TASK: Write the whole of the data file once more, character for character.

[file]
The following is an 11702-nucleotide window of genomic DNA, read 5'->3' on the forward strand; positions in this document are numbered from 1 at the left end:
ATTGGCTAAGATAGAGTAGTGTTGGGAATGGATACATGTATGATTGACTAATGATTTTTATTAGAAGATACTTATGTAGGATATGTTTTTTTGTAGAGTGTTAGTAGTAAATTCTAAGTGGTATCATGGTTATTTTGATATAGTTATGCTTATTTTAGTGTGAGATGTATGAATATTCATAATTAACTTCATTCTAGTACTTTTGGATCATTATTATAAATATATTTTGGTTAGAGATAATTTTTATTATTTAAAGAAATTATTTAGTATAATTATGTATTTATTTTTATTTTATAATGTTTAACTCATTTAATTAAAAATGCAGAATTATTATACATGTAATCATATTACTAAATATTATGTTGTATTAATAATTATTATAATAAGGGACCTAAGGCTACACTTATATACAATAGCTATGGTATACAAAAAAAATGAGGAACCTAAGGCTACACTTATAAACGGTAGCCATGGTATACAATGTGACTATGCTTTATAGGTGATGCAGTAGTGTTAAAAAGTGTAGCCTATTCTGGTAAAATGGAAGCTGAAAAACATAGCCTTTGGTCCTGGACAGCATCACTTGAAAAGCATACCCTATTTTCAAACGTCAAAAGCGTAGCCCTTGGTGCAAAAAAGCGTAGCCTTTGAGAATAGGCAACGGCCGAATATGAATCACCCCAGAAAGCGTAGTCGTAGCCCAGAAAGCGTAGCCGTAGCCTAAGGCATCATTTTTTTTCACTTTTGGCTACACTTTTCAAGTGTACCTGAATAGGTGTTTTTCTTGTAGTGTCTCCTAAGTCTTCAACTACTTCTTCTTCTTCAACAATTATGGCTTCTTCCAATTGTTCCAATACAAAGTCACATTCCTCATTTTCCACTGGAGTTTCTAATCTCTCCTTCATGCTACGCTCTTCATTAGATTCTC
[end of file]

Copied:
The following is an 11702-nucleotide window of genomic DNA, read 5'->3' on the forward strand; positions in this document are numbered from 1 at the left end:
ATTGGCTAAGATAGAGTAGTGTTGGGAATGGATACATGTATGATTGACTAATGATTTTTATTAGAAGATACTTATGTAGGATATGTTTTTTTGTAGAGTGTTAGTAGTAAATTCTAAGTGGTATCATGGTTATTTTGATATAGTTATGCTTATTTTAGTGTGAGATGTATGAATATTCATAATTAACTTCATTCTAGTACTTTTGGATCATTATTATAAATATATTTTGGTTAGAGATAATTTTTATTATTTAAAGAAATTATTTAGTATAATTATGTATTTATTTTTATTTTATAATGTTTAACTCATTTAATTAAAAATGCAGAATTATTATACATGTAATCATATTACTAAATATTATGTTGTATTAATAATTATTATAATAAGGGACCTAAGGCTACACTTATATACAATAGCTATGGTATACAAAAAAAATGAGGAACCTAAGGCTACACTTATAAACGGTAGCCATGGTATACAATGTGACTATGCTTTATAGGTGATGCAGTAGTGTTAAAAAGTGTAGCCTATTCTGGTAAAATGGAAGCTGAAAAACATAGCCTTTGGTCCTGGACAGCATCACTTGAAAAGCATACCCTATTTTCAAACGTCAAAAGCGTAGCCCTTGGTGCAAAAAAGCGTAGCCTTTGAGAATAGGCAACGGCCGAATATGAATCACCCCAGAAAGCGTAGTCGTAGCCCAGAAAGCGTAGCCGTAGCCTAAGGCATCATTTTTTTTCACTTTTGGCTACACTTTTCAAGTGTACCTGAATAGGTGTTTTTCTTGTAGTGTCTCCTAAGTCTTCAACTACTTCTTCTTCTTCAACAATTATGGCTTCTTCCAATTGTTCCAATACAAAGTCACATTCCTCATTTTCCACTGGAGTTTCTAATCTCTCCTTCATGCTACGCTCTTCATTAGATTCTC